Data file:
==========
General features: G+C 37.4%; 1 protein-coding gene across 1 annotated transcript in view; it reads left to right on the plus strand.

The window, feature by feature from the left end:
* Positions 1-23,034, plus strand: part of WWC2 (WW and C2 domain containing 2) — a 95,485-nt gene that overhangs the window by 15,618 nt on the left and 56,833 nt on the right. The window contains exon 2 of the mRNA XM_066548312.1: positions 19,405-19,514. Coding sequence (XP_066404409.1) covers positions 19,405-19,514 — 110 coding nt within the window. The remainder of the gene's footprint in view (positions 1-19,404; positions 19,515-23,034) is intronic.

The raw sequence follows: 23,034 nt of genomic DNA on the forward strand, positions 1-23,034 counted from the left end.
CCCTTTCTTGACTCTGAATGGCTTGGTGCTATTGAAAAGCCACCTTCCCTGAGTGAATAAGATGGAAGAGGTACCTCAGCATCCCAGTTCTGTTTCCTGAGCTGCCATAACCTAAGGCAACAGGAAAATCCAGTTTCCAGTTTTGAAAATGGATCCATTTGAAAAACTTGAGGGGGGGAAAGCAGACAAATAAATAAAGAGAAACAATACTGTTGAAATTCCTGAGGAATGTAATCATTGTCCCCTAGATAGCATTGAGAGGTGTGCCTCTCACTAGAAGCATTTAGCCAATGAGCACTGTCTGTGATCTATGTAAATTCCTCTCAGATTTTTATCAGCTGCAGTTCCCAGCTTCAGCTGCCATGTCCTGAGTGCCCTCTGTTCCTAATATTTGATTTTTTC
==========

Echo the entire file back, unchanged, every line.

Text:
General features: G+C 37.4%; 1 protein-coding gene across 1 annotated transcript in view; it reads left to right on the plus strand.

The window, feature by feature from the left end:
* Positions 1-23,034, plus strand: part of WWC2 (WW and C2 domain containing 2) — a 95,485-nt gene that overhangs the window by 15,618 nt on the left and 56,833 nt on the right. The window contains exon 2 of the mRNA XM_066548312.1: positions 19,405-19,514. Coding sequence (XP_066404409.1) covers positions 19,405-19,514 — 110 coding nt within the window. The remainder of the gene's footprint in view (positions 1-19,404; positions 19,515-23,034) is intronic.

The raw sequence follows: 23,034 nt of genomic DNA on the forward strand, positions 1-23,034 counted from the left end.
CCCTTTCTTGACTCTGAATGGCTTGGTGCTATTGAAAAGCCACCTTCCCTGAGTGAATAAGATGGAAGAGGTACCTCAGCATCCCAGTTCTGTTTCCTGAGCTGCCATAACCTAAGGCAACAGGAAAATCCAGTTTCCAGTTTTGAAAATGGATCCATTTGAAAAACTTGAGGGGGGGAAAGCAGACAAATAAATAAAGAGAAACAATACTGTTGAAATTCCTGAGGAATGTAATCATTGTCCCCTAGATAGCATTGAGAGGTGTGCCTCTCACTAGAAGCATTTAGCCAATGAGCACTGTCTGTGATCTATGTAAATTCCTCTCAGATTTTTATCAGCTGCAGTTCCCAGCTTCAGCTGCCATGTCCTGAGTGCCCTCTGTTCCTAATATTTGATTTTTTC